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Bruce Robison tells stories

By Dan MacIntosh, June 2006

"Eleven Stories," the title of Bruce Robison's latest release, seemingly states the obvious: He's a country songwriter, so aren't all his albums filled with stories? "I guess it was an odd choice," Robison agrees. "It's kinda saying that's what I'm tryin' to do. I suppose you're right; I guess that's what all of my records are like."

Robison penned The Dixie Chick's tear-jerking "Travelin' Soldier," which details a moving wartime romance. He also has a lighter side that comes through on "What Would Willie Do" from his previous "Country Sunshine" CD. That song's all about Willie Nelson's "medicinal" use of pot. It's one of his best "stories" and perhaps his funniest. "My records had been a little bit serious to that point, I was afraid, so it was good for me," Robison says of the song. "My sense of humor is a big part of who I am."

One has to wonder what Willie did and thought when he first heard it. "He seems to like it," Robison reports. "I got to talk to him about it a couple of times. He seemed to take it in the spirit with which it was offered. It's tough to be around him in that sense; I don't know if you know it, but there's been a ton of songs written about him. So in a way, you're just another bootlicker whenever you pay a tribute like that. But I meant it, and I think he's a really a great guy and a talented guy and a hero. But I'm not the first person that ever wrote a song about Willie Nelson. In my perfect world, he'd think of me as somebody that aspired to be a peer, rather than just someone who was just paying a tribute. But I'm a little bit of both."

On the new CD, Robison covers "Tennessee Jed," a Grateful Dead song written by Jerry Garcia and Robert Hunter. Robison takes great joy in choosing the songs he covers and sees Nelson as an example of one who chooses cover songs well.

"I always thought that Willie Nelson chose really interesting things, and I try to find things that are outside of my own genre," he explains. "It really wouldn't be a stretch for me to do a Guy Clark song; I've been listening to him for a million years. That song, 'Tennessee Jed,' was one I wasn't aware of until I heard it about a year ago."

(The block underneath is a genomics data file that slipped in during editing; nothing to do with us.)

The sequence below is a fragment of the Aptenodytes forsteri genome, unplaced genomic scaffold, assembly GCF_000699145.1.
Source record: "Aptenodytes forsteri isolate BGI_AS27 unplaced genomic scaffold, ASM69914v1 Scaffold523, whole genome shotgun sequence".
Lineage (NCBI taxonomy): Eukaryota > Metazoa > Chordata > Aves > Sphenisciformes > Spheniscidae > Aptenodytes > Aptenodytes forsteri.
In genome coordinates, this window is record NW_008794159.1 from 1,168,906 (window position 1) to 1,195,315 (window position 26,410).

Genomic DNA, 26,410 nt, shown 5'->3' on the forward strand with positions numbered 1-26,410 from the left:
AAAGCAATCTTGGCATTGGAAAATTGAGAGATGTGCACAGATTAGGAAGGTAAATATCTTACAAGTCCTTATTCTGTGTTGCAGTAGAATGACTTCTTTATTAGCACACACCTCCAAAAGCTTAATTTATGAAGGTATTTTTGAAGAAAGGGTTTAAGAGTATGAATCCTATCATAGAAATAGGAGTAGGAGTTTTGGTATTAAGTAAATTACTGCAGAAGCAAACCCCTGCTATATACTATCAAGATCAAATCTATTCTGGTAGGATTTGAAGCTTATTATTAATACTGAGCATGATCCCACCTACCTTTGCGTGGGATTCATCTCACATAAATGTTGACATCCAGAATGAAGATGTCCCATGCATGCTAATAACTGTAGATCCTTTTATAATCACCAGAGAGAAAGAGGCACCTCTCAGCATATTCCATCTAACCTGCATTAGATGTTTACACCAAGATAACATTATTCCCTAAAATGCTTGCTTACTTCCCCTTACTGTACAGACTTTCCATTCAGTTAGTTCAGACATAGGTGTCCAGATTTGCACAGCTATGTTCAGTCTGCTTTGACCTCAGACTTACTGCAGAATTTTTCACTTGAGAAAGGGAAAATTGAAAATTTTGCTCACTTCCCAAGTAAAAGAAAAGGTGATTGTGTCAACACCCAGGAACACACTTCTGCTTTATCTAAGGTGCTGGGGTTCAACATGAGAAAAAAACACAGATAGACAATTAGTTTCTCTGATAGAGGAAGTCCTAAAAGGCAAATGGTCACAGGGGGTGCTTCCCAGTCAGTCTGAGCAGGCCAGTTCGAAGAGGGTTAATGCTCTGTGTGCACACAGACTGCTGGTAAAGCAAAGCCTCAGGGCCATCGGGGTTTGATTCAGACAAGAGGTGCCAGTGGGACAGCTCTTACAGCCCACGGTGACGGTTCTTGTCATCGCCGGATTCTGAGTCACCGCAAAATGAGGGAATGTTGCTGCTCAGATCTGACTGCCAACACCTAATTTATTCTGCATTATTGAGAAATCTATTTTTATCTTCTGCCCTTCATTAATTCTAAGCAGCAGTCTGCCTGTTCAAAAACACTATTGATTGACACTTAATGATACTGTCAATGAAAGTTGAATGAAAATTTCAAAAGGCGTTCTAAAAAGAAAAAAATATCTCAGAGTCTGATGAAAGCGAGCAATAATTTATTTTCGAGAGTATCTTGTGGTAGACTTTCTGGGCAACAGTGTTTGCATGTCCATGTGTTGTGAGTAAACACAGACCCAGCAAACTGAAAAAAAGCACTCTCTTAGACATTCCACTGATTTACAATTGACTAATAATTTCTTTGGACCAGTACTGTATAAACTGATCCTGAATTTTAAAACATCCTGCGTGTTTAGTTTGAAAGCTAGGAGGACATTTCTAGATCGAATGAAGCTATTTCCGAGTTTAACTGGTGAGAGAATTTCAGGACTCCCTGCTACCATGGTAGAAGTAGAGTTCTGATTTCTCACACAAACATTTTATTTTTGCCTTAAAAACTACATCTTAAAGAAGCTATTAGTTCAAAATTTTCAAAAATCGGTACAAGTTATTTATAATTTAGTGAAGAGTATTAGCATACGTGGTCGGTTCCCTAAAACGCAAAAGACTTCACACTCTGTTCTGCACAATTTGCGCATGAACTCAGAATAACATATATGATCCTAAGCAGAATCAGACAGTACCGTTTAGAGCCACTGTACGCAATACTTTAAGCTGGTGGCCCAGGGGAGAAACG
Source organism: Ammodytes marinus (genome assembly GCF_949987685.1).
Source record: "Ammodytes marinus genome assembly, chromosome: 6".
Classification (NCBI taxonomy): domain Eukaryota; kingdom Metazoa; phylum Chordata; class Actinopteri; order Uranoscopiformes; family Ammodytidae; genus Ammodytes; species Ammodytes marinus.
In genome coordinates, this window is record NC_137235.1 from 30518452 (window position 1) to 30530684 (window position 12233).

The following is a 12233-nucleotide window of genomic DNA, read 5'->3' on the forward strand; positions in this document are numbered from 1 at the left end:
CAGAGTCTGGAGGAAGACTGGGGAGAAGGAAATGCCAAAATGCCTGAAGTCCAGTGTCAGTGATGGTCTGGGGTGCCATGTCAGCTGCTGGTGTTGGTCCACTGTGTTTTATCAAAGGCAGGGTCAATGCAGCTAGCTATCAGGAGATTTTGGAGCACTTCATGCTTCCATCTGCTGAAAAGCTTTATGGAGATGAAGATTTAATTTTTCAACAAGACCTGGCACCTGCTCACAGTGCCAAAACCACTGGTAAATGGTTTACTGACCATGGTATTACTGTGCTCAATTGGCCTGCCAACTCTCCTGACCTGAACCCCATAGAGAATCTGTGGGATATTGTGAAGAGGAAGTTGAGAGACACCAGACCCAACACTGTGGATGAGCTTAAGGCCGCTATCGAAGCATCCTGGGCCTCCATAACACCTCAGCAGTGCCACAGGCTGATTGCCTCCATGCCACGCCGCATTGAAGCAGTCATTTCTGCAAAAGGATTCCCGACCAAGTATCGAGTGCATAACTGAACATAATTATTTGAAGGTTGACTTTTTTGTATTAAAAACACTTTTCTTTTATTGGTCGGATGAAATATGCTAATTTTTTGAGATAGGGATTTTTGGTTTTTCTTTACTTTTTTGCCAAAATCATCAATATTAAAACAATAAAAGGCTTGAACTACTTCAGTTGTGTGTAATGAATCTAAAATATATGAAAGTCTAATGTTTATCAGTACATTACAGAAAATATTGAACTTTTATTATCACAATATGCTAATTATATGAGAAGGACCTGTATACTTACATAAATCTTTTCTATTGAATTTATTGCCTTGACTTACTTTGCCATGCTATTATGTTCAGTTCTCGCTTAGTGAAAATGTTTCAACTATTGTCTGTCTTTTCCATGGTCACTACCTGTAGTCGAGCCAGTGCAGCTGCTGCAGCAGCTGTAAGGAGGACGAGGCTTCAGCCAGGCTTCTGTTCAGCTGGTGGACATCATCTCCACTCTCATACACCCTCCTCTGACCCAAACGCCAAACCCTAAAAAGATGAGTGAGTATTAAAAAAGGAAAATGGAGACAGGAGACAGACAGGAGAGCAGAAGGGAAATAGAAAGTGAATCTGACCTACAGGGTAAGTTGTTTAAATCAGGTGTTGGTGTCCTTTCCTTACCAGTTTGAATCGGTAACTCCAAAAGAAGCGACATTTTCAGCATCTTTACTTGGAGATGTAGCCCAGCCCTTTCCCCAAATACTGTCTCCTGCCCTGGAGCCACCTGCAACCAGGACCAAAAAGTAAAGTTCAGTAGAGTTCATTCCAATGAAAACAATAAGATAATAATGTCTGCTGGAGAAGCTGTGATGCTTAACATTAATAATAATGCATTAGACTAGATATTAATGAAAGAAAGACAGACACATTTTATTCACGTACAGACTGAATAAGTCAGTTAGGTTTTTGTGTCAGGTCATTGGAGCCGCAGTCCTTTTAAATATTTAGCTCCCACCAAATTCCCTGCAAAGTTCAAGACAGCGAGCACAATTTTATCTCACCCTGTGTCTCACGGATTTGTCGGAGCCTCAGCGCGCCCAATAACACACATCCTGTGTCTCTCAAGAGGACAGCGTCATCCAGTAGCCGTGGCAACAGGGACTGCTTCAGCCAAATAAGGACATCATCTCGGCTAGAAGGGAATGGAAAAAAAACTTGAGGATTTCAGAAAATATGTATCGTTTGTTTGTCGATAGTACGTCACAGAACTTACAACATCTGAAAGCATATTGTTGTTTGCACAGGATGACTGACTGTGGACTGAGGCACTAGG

He loves the song, but he is by no means a Dead Head. "I don't know anything about The Grateful Dead, except for the two or three songs that they would play on classic rock radio," Robison admits. "A few years ago I bought a couple of their records that I really love, "Working-man's Dead" and "American Beauty." "I know very little about them, especially since they're such a way of life for such a huge part of the public. I think it is interesting, and it's not the type of song that I ever could have written, so it's a lot of fun to sing."

Because he's not a Dead fan, he came upon this gem purely by chance. "I think I heard it in the middle of the night on some weirdo radio program where they play Grateful Dead songs for a half an hour," he recalls.

Why he covers any particular song sometimes varies from song to song. A Webb Pierce number covered on the new release just called out for a duet vocal with Robison's wife, Kelly Willis, for instance. "Sometimes I'll want to do songs because they'll be fun to sing or that I can think of something that I can do that's different than the original," he explains. "And 'More And More,' the Webb Pierce song, didn't have harmonies on the original, so it was an excuse to do a tune with Kelly, which I'm always looking for."

If there's a theme that unites these 11 newly recorded songs, it's a rhythmic tie rather than a lyrical one. Robison set out to record an album of songs that were simply pleasurable to perform. "I wanted songs that you could play a tambourine along to," Robison says. "I wanted songs that felt really good; songs that weren't poetry, they weren't prose, they weren't novels. They were music, and they felt good in the way that a lot of my heroes' music feels. And that's what I was attempting to do - make a real musical record. And I realize that's redundant. Some songs that I've recorded, I've felt like they weren't all that groovy. So that's something I really thought I could do better."

A single from this new CD, "All Over But The Cryin'," is one of those instantly likeable songs. It's amazing nobody's used such a perfect song title before. "That's what I thought of when I thought of the title," Robison admits. "I actually went and looked on the internet to try and find out if there were 50 songs on there by that title."

Robison was happy, of course, to realize he was first with this title. "It was a pleasant surprise. It's a lot of fun to sing and play. It's real dramatic. It's real over the top. And it's tough to pull those things off, so it was a lot of fun to do."

"Eleven Stories" retains continuity, even though Robison worked with three separate bands while recording it. "We kind of got our studio up and running, so that makes it easier to work down here," says Robison about the songs he recorded in his Austin home. "On every record I've had, I think I've ended up doing some work with the players in Nashville, who are the best players that are on the planet, I think. And it's an amazing thing to be able to take part in. The guy, who played steel on the songs that we did in Nashville, played the steel on 'Exile On Main Street' and 50 other enormous, huge hits. So to be able to have that, it's hard to turn it down. You get your own special kinda vibe down here, but the players in Nashville, as far as our kind of music, they're all there, and they're the best."

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